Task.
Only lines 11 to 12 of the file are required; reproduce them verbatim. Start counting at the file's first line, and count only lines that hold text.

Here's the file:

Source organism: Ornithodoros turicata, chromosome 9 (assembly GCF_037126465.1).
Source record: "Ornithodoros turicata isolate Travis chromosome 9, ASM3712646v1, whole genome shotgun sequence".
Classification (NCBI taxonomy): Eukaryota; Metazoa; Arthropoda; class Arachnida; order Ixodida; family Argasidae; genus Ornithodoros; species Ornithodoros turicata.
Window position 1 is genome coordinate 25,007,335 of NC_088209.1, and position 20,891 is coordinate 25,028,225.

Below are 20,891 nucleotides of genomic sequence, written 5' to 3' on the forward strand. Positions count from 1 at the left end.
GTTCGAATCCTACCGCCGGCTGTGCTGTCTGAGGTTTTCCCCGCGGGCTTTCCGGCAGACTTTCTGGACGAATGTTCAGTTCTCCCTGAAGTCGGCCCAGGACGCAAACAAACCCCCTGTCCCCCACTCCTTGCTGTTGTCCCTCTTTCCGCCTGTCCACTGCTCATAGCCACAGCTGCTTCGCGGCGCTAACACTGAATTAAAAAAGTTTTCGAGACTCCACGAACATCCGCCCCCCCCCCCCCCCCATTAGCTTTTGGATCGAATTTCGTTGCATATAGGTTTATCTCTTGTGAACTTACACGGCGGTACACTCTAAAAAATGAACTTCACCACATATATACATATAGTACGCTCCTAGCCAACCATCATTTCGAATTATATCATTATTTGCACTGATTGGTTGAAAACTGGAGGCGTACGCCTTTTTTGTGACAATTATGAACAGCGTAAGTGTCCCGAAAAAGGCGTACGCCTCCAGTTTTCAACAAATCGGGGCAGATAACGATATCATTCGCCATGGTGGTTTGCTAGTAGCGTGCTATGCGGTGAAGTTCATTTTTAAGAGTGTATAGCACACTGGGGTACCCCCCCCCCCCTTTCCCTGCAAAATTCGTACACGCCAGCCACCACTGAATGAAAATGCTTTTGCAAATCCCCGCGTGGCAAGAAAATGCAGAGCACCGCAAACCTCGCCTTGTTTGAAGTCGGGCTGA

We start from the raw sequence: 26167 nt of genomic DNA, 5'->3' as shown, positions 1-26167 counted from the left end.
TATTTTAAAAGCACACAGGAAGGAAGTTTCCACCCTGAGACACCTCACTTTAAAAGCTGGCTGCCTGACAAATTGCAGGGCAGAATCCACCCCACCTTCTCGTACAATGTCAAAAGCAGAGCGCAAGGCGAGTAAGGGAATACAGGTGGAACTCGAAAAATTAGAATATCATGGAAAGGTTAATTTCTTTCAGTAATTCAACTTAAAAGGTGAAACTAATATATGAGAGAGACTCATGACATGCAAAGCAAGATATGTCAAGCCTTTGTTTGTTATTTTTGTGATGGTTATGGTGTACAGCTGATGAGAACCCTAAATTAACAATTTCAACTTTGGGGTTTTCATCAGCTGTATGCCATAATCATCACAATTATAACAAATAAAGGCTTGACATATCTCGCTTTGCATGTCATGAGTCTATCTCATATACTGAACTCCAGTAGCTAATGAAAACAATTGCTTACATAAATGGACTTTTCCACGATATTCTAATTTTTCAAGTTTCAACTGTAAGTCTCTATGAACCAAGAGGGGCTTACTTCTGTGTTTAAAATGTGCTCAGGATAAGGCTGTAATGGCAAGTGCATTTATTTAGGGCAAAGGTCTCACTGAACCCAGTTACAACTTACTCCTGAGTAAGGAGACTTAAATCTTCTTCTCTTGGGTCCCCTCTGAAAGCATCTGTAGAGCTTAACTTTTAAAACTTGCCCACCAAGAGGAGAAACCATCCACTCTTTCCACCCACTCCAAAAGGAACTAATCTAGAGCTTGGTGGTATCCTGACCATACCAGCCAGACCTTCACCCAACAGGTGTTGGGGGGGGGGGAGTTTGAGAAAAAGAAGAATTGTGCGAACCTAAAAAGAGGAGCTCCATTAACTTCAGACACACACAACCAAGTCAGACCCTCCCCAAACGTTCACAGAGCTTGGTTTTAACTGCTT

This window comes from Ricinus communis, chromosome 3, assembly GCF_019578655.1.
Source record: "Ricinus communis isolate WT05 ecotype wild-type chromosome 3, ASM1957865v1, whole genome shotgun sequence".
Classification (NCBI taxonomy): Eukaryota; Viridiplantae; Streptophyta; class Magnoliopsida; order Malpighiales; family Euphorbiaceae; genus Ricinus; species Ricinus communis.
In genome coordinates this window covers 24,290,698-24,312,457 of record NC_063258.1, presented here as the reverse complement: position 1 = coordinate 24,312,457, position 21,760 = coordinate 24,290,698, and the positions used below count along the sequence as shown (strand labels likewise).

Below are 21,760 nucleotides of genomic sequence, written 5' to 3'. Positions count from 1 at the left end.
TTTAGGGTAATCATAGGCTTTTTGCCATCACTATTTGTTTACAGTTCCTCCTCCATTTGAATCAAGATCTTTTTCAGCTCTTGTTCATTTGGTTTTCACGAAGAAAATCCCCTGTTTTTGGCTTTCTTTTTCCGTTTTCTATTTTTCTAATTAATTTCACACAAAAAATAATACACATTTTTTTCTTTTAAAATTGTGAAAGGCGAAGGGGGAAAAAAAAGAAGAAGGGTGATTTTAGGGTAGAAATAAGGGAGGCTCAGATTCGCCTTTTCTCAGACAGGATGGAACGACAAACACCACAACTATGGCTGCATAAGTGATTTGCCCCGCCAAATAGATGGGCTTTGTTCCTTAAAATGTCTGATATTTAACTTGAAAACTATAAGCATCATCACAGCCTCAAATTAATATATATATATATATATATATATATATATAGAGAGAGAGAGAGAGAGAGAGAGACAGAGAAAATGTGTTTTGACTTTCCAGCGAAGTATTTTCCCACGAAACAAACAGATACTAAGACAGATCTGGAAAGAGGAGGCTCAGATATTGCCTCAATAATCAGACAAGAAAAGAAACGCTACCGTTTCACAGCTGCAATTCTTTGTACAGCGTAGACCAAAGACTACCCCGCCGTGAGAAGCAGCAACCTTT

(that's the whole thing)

Classification (NCBI taxonomy): Eukaryota; Viridiplantae; Streptophyta; class Magnoliopsida; order Malpighiales; family Euphorbiaceae; genus Ricinus; species Ricinus communis.
In genome coordinates this window covers 24,290,698-24,312,457 of record NC_063258.1, presented here as the reverse complement: position 1 = coordinate 24,312,457, position 21,760 = coordinate 24,290,698, and the positions used below count along the sequence as shown (strand labels likewise).